Given-Wilson, Chris

title.none: Horrox, ed., Fifteenth-Century Attitudes

identifier.other: baj9928.9507.004 95.07.04

identifier.issn: 1096-746X

description.statementofresponsibility: Given-Wilson, Chris, University of St. Andrews

publisher.none: .

date.issued: 1995

identifier.citation: Fifteenth-Century Attitudes: Perceptions of Society in Late Medieval England. Cambridge: Cambridge University Press, 1994. $54.95. ISBN: ISBN 0-521-40483-5.

type.none: Review

relation.ispartof: Bryn Mawr Medieval Review

The Medieval Review 95.07.04

Fifteenth-Century Attitudes: Perceptions of Society in Late Medieval England. Cambridge: Cambridge University Press, 1994. $54.95. ISBN: ISBN 0-521-40483-5.

Reviewed by:

Given-Wilson, Chris
University of St. Andrews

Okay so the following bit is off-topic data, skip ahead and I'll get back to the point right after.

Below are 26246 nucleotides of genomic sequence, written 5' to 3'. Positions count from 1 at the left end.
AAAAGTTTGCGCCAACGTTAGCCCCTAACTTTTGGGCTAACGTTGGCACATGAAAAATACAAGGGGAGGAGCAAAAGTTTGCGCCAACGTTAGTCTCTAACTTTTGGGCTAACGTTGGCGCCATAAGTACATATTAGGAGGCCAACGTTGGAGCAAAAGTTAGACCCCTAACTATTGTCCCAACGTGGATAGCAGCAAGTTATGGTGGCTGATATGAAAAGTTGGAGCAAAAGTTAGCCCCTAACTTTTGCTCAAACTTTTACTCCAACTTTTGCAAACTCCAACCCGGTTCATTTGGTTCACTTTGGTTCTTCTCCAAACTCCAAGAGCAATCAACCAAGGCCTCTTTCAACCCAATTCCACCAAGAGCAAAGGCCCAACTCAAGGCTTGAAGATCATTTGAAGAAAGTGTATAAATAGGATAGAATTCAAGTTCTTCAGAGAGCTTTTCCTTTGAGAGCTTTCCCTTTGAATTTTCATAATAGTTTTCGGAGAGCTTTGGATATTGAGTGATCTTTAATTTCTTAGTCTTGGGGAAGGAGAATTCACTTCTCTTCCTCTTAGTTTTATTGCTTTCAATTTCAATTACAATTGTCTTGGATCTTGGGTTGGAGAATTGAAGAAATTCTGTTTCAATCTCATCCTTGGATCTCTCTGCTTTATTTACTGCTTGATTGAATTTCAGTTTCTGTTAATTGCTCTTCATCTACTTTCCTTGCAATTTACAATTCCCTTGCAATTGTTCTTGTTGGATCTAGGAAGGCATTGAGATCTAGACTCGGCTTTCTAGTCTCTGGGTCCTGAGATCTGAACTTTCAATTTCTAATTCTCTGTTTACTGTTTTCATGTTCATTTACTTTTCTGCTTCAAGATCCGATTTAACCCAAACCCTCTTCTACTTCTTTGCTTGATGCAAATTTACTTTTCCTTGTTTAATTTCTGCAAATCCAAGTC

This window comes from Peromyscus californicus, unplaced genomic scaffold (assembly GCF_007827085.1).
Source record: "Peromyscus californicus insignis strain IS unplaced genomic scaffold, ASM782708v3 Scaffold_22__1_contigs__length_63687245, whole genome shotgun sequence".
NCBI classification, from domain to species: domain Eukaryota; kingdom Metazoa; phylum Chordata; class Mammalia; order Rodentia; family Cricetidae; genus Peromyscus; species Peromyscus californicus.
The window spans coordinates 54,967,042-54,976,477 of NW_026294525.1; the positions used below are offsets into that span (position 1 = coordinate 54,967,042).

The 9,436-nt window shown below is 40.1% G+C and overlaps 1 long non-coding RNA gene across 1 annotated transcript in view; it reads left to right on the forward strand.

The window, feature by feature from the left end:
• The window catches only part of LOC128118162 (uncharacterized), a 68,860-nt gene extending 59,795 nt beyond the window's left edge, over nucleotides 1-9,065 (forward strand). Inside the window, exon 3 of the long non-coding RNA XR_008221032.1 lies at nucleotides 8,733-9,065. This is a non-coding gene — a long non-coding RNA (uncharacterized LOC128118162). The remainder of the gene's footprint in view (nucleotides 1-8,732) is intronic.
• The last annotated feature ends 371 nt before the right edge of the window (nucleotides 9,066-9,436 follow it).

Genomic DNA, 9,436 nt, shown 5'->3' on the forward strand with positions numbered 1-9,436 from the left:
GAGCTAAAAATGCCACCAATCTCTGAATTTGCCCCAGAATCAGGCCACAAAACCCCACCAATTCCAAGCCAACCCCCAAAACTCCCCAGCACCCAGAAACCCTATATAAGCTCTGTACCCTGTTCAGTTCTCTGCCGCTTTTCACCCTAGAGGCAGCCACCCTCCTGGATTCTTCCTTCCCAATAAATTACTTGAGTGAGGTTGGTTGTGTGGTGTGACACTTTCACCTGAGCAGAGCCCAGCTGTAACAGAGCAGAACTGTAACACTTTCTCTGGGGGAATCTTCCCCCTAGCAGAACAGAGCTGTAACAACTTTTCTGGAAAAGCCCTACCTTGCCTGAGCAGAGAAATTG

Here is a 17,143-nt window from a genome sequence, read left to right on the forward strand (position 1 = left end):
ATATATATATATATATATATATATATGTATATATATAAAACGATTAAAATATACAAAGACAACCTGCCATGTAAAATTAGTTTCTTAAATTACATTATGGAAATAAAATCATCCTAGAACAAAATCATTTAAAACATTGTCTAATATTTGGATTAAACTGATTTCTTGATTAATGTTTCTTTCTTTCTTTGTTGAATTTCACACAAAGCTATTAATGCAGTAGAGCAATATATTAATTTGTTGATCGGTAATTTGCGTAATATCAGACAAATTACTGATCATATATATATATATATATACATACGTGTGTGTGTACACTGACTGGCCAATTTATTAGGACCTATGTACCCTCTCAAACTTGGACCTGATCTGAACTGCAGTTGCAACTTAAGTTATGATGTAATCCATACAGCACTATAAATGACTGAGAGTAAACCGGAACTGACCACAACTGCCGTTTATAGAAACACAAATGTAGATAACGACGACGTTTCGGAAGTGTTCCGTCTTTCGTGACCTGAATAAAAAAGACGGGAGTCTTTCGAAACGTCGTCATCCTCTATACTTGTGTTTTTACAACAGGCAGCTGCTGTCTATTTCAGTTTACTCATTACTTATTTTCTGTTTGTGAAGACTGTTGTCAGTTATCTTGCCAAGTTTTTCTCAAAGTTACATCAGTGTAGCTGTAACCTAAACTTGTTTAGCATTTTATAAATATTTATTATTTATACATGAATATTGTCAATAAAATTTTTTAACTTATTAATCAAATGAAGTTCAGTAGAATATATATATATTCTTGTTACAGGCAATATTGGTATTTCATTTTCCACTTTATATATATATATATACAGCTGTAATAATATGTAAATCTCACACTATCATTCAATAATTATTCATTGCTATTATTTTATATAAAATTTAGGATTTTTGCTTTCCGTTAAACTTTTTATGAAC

'There is no such thing', Margaret Thatcher once declared, 'as society.' Not everyone would agree, but it prompts the thought, as does the title of this book, of what one might expect to find under the sub-title 'perceptions of society' - and, having asked that question, it is difficult, when turning to the contents page of this book, not to be just a little disappointed. There are twelve chapters here: on (1) The King and his Subjects, (2) Law and Justice, (3) Aristocracy, (4) Service, (5) Education and Advancement, (6) Information and Science, (7) Women, (8) Urban Society, (9) Rural Society, (10), The Poor, (11) Religion, and (12) Death. Most are written by experts in their fields, and often it shows: Jeremy Goldberg (on 'Women'), Miri Rubin (on 'The Poor'), and Margaret Aston (on 'Death') reveal themselves to be as fully in command of their subjects as one would expect them to be. Indeed, nearly all the chapters are lucid, informative and elegantly written. What one wonders a little about, however, is the choice of subjects: not that it is indefensible, but it does seem a bit unadventurous - which is to say that, whereas the title of the book suggests something rather different from traditional 'social history', the division of responsibilities seems to fall very much along the lines adopted by most other social histories. Here, surely, was an opportunity to open up lines of enquiry into rather different subjects: attitudes to work, for example (rather than the well-worn distinction between 'urban society' and 'rural society'), to the court, to the supernatural, or to the place of ritual and ceremony in the fifteenth century. This somewhat conservative approach is compounded by the fact that the contributors are not entirely consistent in their interpretation of what was required. The intention of the book was evidently to present a synthesis of contemporary perceptions, yet at times what we get is closer to historiography, ie, the differing attitudes of historians (rather than contemporaries) to the subject in hand. Yet these criticisms should not detract from what is undoubtedly an interesting and useful book - which, given the credentials of the contributors, is far from surprising. One might doubt whether G. L. Harriss's chapter on 'The King and his Subjects', or Edward Powell's on 'Law and Justice', are really about contemporary perception, but they are certainly wide-ranging and very well-informed. Colin Richmond (on 'Religion') is also interesting, if somewhat self-indulgent at times (and strangely dismissive of Lollards as 'too few, too fragmented and too lower class to be met with anything other than a distaste or derision'; surely Ann Hudson, Margaret Aston and Michael Wilks have taught us to take Lollardy rather more seriously than that - on each of those counts?) Mark Bailey makes a real, and very rewarding, attempt to investigate labourers' attitudes to work and wages; Kate Mertes, despite excessive reliance on the evidence of Courtesy Books, makes a real attempt to look at attitudes both of and to the nobility; and Rosemary Horrox, in a chapter on 'Service', brings many useful ideas together. There are also a number of quite pleasant illustrations, and the book is produced to a high standard.